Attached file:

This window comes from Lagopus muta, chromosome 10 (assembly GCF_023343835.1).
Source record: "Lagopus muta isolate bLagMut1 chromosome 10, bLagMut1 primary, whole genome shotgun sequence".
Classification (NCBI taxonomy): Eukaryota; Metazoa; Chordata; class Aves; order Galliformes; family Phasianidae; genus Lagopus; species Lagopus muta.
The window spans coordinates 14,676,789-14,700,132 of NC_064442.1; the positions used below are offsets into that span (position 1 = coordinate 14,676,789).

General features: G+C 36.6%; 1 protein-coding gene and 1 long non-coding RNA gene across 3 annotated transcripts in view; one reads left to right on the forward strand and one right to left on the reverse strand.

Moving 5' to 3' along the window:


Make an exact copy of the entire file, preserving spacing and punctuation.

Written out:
This window comes from Lagopus muta, chromosome 10 (assembly GCF_023343835.1).
Source record: "Lagopus muta isolate bLagMut1 chromosome 10, bLagMut1 primary, whole genome shotgun sequence".
Classification (NCBI taxonomy): Eukaryota; Metazoa; Chordata; class Aves; order Galliformes; family Phasianidae; genus Lagopus; species Lagopus muta.
The window spans coordinates 14,676,789-14,700,132 of NC_064442.1; the positions used below are offsets into that span (position 1 = coordinate 14,676,789).

General features: G+C 36.6%; 1 protein-coding gene and 1 long non-coding RNA gene across 3 annotated transcripts in view; one reads left to right on the forward strand and one right to left on the reverse strand.

Moving 5' to 3' along the window: